When I told my husband that the most humiliating and hurtful things ever said to me were all said by my dad, I think it surprised him. He knew more than most what I’d been through, but it’s still a pretty shocking thing for someone to verbalize.

Like everything, there’s a flip side though. The same guy who once told me that he’d never wanted kids and that he was disappointed that I’d been born a girl, is the same guy who found a beautiful telescope in a second hand shop, restored the wooden box it came in, built a tripod for the telescope, and presented it to me one Christmas. I’d always wanted a telescope, and it was through that one that we watched comet Hale-Bopp in the night sky. The guy who told me that I wasn’t really smart because I lacked common sense, is the same one who watched Star Trek and Doctor Who reruns with me, and was thrilled when I was accepted to flight school. The guy who disowned me a year ago, is the same one who wrote me a thoughtful, sweet letter on the eve of my wedding. It wasn’t all bad.

It wasn’t all bad.

That’s why I couldn’t see just how not good some of the bad things were. For years, I used softer words to describe it: “We had a difficult relationship,” or “Things are a little dysfunctional.” It was only recently that I could bring myself to say, “It was an abusive relationship.” It was a relationship that drove me to bouts of depression, physical illness, and even contemplation of suicide. It was a relationship that made me scared to form close relationships with anyone, yet still desperate to find someone who could like me, flaws and all.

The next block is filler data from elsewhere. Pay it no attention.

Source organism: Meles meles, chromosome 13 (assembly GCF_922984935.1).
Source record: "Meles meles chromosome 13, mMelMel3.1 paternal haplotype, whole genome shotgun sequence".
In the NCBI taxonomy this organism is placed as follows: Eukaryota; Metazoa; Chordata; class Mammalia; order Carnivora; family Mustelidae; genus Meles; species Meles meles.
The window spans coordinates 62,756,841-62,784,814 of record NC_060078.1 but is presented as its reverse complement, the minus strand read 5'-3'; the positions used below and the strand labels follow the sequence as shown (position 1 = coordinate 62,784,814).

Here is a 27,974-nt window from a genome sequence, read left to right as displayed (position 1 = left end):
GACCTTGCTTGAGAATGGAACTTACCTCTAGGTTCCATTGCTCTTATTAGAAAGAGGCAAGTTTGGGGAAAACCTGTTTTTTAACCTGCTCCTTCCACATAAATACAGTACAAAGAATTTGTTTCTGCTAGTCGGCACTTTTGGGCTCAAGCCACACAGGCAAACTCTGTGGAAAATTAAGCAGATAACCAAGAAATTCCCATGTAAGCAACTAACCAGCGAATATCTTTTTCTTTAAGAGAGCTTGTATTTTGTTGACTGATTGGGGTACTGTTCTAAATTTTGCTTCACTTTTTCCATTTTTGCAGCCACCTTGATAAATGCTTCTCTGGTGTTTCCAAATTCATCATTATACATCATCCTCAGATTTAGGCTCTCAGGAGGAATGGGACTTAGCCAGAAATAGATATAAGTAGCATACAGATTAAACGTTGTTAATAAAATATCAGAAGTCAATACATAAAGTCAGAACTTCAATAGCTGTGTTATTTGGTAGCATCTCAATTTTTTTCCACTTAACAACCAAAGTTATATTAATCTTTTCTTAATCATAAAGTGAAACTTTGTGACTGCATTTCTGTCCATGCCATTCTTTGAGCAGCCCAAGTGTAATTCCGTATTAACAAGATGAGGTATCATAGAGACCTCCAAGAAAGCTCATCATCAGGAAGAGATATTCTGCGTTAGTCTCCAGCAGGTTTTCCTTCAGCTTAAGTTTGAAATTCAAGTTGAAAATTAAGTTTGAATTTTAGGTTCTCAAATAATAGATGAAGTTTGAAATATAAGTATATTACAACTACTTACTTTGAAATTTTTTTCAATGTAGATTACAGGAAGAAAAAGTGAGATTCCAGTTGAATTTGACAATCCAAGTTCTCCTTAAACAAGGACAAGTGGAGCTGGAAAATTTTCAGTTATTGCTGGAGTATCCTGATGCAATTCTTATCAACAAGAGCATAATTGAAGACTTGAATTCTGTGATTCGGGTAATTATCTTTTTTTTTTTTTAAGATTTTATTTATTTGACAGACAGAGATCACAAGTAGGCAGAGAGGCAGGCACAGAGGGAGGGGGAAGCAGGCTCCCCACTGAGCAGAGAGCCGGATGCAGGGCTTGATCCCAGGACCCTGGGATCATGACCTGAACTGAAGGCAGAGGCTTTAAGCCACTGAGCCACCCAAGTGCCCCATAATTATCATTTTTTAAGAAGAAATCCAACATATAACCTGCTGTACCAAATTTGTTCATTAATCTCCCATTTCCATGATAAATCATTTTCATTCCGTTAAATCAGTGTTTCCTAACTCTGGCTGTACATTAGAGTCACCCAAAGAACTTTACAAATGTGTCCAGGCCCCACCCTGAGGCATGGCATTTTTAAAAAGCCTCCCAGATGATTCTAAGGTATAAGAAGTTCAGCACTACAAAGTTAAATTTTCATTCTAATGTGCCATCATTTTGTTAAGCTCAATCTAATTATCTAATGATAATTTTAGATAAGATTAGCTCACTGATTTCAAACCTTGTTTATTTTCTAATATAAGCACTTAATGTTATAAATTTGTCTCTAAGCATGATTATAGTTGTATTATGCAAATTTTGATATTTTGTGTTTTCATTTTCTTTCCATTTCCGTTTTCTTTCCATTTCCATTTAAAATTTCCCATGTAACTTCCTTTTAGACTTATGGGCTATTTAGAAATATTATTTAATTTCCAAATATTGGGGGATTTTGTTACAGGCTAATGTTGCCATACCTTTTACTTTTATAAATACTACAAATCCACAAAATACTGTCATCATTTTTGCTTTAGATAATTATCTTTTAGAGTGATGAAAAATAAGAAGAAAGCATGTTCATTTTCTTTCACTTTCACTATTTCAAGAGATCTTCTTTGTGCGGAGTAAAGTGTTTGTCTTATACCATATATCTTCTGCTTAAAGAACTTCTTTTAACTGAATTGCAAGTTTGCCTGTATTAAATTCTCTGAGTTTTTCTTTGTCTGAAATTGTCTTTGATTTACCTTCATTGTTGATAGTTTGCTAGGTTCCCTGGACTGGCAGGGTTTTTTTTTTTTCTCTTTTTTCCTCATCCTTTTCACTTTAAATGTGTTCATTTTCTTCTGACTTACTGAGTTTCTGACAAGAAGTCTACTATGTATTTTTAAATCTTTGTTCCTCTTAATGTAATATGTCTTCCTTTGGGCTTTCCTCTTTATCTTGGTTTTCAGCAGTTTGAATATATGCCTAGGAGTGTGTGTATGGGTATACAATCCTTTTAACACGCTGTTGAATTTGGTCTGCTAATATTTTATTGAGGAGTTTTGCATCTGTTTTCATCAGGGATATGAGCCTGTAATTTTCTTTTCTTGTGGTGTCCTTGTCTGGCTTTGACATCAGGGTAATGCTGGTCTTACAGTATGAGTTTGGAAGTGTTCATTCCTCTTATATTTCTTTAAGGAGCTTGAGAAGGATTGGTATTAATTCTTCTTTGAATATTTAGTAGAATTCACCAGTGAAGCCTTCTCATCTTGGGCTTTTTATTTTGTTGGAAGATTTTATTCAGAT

People always told me that I was just like my dad, probably because we have similar interests and personality traits. That thought terrified me beyond belief. I couldn’t even consider the idea of marrying someone. What if I treated someone that badly? What if I said horrible things to someone I loved dearly? Wasn’t it unavoidable if I was just like him? Worse, what if I had children? I vowed that I’d never make someone else grow up in the same environment that I did. That’s when a wise man told me something that’s stuck with me for the past 20 years:

“It can stop with you.”

Regardless of how many generations back the difficult relationships went, I was not condemned to continue that pattern. I’d never considered that possibility before. This is where Aaron and a whole lot of grace came in.

At age 19, I did what I’d sworn I never would… I got married. There but for the grace of God indeed. Many girls who grow up with the kind of relationship that I had with my dad end up in a similarly abusive relationship as an adult. I ended up married to a guy who is one of the kindest people I’ve ever met. I can only credit this to the hand of God. Aaron knew how much emotional baggage I came with long before I realized it. He’s spent the past 17 years carrying one end of that steamer trunk when necessary, and helping me to unpack all of the junk when I was finally ready to.